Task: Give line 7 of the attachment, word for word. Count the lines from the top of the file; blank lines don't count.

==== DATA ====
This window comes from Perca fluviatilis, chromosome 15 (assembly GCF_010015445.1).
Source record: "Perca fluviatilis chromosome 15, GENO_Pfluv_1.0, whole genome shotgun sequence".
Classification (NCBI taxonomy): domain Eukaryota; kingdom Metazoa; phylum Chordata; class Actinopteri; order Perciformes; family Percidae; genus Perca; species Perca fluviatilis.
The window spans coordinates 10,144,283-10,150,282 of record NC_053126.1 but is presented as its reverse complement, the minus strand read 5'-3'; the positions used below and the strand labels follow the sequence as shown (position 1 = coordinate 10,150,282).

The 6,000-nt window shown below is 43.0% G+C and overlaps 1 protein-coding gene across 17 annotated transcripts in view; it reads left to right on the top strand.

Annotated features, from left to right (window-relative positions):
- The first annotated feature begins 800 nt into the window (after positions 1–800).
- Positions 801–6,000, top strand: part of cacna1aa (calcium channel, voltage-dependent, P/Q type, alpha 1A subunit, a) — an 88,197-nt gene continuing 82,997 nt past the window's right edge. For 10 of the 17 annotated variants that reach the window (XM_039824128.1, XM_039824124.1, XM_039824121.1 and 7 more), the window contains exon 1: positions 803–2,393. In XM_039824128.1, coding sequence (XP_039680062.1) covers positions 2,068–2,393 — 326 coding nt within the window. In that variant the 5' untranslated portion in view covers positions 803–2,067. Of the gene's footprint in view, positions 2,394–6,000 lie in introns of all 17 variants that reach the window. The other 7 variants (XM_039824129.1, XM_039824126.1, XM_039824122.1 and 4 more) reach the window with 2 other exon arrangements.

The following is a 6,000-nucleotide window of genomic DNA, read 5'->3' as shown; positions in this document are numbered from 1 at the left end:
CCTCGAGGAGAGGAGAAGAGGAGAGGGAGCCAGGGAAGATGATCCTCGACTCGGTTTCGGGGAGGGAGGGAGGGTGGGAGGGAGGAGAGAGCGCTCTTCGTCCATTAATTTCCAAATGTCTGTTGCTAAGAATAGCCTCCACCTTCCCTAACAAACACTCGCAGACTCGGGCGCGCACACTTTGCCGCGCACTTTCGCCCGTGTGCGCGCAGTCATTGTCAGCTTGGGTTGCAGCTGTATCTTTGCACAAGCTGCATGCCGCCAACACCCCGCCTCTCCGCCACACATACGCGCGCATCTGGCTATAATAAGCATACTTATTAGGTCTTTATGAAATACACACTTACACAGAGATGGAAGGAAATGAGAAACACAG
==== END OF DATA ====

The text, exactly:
- The first annotated feature begins 800 nt into the window (after positions 1–800).